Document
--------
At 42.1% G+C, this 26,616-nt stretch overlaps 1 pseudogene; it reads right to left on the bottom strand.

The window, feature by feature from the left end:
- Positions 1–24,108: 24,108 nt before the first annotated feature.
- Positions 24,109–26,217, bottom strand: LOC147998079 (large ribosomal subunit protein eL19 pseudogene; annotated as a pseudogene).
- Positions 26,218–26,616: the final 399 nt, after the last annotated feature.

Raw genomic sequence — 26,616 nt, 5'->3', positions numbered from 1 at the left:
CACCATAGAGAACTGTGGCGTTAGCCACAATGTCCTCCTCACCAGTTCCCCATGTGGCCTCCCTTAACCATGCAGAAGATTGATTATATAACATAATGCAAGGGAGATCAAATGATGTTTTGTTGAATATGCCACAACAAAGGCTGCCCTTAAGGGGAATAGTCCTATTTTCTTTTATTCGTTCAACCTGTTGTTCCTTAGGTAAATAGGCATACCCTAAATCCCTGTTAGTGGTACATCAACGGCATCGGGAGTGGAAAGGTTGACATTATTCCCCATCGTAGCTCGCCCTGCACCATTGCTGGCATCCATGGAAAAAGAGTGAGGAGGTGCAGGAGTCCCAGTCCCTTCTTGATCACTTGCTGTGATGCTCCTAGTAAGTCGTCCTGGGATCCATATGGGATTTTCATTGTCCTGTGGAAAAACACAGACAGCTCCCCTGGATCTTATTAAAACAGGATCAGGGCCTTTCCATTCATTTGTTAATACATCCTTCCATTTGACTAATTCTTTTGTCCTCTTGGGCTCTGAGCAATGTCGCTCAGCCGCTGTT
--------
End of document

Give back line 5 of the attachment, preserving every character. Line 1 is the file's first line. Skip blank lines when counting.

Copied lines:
- Positions 26,218–26,616: the final 399 nt, after the last annotated feature.